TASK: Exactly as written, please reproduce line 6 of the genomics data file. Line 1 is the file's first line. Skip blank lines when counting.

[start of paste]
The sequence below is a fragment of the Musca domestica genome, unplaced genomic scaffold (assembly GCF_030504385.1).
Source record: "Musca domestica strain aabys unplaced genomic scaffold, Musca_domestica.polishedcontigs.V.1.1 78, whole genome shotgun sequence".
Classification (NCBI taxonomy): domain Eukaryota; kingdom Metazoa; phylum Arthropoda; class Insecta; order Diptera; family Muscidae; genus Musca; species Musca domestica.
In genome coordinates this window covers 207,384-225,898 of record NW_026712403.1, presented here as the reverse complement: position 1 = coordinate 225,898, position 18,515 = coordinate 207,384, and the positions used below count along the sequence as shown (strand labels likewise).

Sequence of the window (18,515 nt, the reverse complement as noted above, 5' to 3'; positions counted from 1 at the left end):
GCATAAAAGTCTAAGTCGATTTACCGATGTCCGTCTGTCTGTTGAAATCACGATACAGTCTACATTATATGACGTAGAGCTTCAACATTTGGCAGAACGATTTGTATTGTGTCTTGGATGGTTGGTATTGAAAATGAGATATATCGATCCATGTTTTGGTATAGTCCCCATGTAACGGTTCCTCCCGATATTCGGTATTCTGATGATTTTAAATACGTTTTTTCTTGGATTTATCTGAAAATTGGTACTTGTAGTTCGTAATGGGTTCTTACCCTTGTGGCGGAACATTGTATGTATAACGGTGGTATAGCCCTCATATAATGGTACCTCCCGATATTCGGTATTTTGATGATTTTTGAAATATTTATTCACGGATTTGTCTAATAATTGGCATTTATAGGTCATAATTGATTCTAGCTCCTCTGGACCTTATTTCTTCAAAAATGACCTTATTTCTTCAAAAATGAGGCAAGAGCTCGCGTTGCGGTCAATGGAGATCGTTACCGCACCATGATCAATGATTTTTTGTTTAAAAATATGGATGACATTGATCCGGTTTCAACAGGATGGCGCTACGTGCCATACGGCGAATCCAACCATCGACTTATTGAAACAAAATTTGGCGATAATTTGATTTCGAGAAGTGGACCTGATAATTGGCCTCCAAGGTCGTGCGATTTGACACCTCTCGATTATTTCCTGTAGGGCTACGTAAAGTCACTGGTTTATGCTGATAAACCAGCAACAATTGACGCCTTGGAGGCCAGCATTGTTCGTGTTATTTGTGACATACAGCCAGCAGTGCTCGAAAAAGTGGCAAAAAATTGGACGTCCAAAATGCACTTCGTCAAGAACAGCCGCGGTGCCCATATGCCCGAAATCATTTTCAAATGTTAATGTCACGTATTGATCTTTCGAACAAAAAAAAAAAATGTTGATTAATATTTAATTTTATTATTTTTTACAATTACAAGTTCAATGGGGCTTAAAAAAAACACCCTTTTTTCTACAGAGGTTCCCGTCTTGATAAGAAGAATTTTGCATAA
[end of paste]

GCATAAAAGTCTAAGTCGATTTACCGATGTCCGTCTGTCTGTTGAAATCACGATACAGTCTACATTATATGACGTAGAGCTTCAACATTTGGCAGAACGATTTGTATTGTGTCTTGGATGGTTGGTATTGAAAATGAGATATATCGATCCATGTTTTGGTATAGTCCCCATGTAACGGTTCCTCCCGATATTCGGTATTCTGATGATTTTAAATACGTTTTTTCTTGGATTTATCTGAAAATTGGTACTTGTAGTTCGTAATGGGTTCTTACCCTTGTGGCGGAACATTGTATGTATAACGGTGGTATAGCCCTCATATAATGGTACCTCCCGATATTCGGTATTTTGATGATTTTTGAAATATTTATTCACGGATTTGTCTAATAATTGGCATTTATAGGTCATAATTGATTCTAGCTCCTCTGGACCTTATTTCTTCAAAAATGACCTTATTTCTTCAAAAATGAGGCAAGAGCTCGCGTTGCGGTCAATGGAGATCGTTACCGCACCATGATCAATGATTTTTTGTTTAAAAATATGGATGACATTGATCCGGTTTCAACAGGATGGCGCTACGTGCCATACGGCGAATCCAACCATCGACTTATTGAAACAAAATTTGGCGATAATTTGATTTCGAGAAGTGGACCTGATAATTGGCCTCCAAGGTCGTGCGATTTGACACCTCTCGATTATTTCCTGTAGGGCTACGTAAAGTCACTGGTTTATGCTGATAAACCAGCAACAATTGACGCCTTGGAGGCCAGCATTGTTCGTGTTATTTGTGACATACAGCCAGCAGTGCTCGAAAAAGTGGCAAAAAATTGGACGTCCAAAATGCACTTCGTCAAGAACAGCCGCGGTGCCCATATGCCCGAAATCATTTTCAAATGTTAATGTCACGTATTGATCTTTCGAACAAAAAAAAAAAATGTTGATTAATATTTAATTTTATTATTTTTTACAATTACAAGTTCAATGGGGCTTAAAAAAAACACCCTTTTTTCTACAGAGGTTCCCGTCTTGATAAGAAGAATTTTGCATAA